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    1. Sleep Hygiene and Gut Issues
    2. ZFS and VMs: using ZVols for virtual machine drives
    3. VFIO: "-overcommit cpu-pm" causes my audio to skip! (IRQ affinities)

    Sleep Hygiene and Gut Issues

    If you're in the boat where you're desperate for a good night's sleep, but you end up waking up at 2-3 in the morning – your thoughts hopelessly buzz as you aren't able to sleep again. I'll tell you what: melatonin pills are NOT your friend here.

    Yes, you can take melatonin to induce sleepiness, but melatonin is just a signal hormone to tell your body it's time for sleep, nothing more. What ends up happening, particularly at higher doses (i.e. 10mg) is that it flushes out everything in your body that actually results in you sleeping, so that you're left stranded in the middle of the night.

    Intelligent Labs 50 Billion CFU Probiotic with Prebiotics, which I use.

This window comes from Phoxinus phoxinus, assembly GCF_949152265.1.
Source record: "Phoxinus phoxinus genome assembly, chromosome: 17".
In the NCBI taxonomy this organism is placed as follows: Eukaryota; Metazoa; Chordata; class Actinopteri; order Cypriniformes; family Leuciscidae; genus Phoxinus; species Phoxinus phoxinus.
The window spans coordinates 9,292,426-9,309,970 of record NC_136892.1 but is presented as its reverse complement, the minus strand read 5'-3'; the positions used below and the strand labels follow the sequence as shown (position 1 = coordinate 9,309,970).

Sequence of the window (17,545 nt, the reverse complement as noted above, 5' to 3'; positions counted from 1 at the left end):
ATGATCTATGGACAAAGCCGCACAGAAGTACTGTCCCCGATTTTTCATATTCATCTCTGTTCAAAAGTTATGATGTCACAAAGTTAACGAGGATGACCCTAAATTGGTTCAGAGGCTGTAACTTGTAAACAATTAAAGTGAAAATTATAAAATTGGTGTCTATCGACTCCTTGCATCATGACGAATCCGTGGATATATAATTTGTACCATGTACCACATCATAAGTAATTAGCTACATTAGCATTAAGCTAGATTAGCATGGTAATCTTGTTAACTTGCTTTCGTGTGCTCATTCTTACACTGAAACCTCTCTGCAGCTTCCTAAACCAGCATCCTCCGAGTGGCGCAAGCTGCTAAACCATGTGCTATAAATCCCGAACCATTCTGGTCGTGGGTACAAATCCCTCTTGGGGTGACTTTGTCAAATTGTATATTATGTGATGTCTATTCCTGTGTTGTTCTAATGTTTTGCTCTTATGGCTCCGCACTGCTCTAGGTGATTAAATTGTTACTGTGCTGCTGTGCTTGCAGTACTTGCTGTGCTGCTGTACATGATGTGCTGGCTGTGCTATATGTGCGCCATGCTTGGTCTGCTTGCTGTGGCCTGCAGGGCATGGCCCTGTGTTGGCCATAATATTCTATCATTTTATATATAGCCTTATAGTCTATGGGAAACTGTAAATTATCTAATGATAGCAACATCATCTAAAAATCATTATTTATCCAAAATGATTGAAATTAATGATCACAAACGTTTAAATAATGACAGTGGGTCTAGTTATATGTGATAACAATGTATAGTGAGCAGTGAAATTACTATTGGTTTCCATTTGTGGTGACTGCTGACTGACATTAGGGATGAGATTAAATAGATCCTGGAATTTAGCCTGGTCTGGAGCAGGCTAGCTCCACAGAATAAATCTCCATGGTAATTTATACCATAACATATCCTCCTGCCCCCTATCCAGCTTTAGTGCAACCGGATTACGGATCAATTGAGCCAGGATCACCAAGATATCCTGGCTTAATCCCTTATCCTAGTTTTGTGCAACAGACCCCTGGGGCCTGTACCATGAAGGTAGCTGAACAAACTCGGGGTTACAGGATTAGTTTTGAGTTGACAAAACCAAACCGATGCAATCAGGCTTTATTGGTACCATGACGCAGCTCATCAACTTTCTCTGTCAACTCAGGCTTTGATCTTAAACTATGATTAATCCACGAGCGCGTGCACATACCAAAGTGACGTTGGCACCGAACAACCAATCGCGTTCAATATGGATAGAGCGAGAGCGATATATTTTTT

Instead, what I do is probiotic supplements, because so many things in your body and mind rely on decent processing of your intestinal lining. If you're having gut issues and/or you're not having a good diet, odds are you're going to feel like how a woke libtard does.. powerless, without the instinctual energy to do anything or think straight, and internally moody as hell. This is the main reason why leftists are characteristically insufferable, flaky and petulant, while you'll hear them rant to you about their morals and how things ought to be, every chance they get, while their contrarian character chafes upon anyone with an ounce of honesty in their hearts. (I used to be in this boat myself.)

    Anyways, you want something that has at least 50 billion CFU, guaranteed minimum. Probiotic cultures deteroriate over time; you'll have brands that claim to have such-and-such CFU, when in reality that's just the amount of CFU that it initially has. The really good probiotics will have prebiotics included as well (with fibre, etc.).